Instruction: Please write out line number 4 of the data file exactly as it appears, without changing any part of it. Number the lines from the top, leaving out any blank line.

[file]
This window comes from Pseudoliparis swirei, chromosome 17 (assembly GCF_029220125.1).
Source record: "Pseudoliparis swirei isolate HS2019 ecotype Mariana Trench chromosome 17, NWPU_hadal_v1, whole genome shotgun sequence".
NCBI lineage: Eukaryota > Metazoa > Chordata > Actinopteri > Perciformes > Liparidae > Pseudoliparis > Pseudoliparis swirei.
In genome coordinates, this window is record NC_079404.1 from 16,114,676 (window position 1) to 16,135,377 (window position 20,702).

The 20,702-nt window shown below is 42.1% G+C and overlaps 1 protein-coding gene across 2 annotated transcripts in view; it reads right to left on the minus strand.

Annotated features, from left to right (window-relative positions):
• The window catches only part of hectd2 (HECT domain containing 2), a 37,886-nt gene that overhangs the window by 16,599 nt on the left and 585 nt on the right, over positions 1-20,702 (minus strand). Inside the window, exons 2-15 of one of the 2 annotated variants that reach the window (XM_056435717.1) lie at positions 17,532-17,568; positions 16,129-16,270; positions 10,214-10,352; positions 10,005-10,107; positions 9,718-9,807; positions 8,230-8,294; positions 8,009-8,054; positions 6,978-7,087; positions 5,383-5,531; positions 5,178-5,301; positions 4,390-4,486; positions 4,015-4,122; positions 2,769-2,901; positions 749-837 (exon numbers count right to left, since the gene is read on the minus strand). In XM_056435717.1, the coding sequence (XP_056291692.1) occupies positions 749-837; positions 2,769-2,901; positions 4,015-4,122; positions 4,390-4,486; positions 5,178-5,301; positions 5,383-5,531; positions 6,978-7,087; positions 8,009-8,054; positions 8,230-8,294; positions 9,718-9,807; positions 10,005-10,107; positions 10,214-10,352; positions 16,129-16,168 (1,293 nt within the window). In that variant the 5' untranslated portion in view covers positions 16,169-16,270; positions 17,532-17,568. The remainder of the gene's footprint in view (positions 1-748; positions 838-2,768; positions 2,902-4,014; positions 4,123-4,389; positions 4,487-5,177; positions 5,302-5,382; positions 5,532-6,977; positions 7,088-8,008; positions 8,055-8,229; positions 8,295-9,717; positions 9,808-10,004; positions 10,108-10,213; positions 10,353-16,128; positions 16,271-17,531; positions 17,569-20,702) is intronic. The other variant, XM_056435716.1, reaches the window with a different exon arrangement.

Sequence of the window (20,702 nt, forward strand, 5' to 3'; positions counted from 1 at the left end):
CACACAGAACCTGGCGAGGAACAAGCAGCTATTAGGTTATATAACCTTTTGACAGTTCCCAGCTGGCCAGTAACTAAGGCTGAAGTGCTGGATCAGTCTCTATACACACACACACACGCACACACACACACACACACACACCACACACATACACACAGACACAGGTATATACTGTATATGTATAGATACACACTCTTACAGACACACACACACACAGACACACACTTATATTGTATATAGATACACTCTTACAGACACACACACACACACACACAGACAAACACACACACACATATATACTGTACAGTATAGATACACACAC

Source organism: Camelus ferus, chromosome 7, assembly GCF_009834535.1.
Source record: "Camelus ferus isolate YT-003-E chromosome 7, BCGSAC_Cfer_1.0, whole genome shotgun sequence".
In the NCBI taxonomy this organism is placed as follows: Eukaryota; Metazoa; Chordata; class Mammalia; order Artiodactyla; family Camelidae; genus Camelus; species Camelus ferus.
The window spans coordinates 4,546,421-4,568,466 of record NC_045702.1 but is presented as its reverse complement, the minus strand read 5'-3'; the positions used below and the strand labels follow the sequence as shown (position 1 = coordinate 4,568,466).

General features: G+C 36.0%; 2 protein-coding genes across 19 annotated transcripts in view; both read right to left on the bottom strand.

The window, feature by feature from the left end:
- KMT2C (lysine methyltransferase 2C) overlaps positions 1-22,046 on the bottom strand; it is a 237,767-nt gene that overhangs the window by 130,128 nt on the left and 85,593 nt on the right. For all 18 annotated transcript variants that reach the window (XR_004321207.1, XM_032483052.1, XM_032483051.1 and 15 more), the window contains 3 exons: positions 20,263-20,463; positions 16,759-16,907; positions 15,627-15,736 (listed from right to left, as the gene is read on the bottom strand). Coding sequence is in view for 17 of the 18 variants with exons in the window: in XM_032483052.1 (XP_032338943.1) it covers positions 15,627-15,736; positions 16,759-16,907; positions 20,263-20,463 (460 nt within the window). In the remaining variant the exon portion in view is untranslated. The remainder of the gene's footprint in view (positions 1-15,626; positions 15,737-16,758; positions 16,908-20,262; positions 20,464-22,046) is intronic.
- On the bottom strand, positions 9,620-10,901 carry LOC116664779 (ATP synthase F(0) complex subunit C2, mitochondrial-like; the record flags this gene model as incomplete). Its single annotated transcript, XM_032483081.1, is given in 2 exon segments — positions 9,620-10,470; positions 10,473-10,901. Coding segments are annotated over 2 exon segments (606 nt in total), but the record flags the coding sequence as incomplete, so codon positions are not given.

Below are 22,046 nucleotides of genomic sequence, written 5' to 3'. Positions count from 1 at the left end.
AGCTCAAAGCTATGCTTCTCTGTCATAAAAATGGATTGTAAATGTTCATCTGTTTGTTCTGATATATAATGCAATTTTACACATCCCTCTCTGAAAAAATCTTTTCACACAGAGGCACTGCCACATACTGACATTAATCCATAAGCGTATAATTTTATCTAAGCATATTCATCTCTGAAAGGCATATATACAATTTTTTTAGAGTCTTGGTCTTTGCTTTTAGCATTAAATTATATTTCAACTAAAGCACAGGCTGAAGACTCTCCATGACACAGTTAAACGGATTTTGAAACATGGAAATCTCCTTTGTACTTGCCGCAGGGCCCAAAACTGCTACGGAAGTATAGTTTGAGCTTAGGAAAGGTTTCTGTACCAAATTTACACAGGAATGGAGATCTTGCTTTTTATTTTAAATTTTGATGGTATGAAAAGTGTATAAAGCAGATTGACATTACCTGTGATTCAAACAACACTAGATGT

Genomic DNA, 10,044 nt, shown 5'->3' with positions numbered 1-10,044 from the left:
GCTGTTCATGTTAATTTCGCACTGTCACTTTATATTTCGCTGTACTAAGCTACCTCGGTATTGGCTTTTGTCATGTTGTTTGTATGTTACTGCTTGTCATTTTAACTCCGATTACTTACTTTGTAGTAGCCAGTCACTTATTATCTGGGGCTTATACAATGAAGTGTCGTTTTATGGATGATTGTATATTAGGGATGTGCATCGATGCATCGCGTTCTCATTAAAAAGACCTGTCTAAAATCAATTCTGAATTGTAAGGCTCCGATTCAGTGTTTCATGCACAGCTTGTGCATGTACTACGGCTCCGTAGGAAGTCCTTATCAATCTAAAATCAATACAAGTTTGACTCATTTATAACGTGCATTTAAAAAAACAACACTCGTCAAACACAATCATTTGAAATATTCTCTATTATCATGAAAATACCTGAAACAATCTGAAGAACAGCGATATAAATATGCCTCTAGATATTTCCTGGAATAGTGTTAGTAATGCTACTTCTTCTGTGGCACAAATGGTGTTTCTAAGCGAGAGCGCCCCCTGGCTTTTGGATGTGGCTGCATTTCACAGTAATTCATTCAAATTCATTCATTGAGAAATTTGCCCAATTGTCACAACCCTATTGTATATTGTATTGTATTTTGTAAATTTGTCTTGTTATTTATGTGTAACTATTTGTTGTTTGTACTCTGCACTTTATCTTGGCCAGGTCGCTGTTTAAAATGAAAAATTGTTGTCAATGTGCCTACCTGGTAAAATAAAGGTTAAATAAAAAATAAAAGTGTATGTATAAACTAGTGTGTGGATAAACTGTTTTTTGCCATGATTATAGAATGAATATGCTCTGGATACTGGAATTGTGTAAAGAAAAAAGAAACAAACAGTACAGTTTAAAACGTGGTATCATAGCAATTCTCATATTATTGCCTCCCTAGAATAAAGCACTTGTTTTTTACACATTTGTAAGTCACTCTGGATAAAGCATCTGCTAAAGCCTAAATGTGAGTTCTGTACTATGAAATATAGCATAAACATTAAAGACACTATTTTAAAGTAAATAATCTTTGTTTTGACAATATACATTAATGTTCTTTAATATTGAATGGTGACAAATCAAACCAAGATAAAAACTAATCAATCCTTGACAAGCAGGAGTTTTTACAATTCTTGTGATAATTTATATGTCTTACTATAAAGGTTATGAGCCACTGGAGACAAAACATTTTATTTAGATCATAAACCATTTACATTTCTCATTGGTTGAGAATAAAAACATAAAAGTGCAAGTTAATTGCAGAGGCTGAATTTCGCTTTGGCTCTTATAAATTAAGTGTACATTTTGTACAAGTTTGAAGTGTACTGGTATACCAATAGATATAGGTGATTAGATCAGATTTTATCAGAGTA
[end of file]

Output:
In genome coordinates, this window is record NC_079404.1 from 16,114,676 (window position 1) to 16,135,377 (window position 20,702).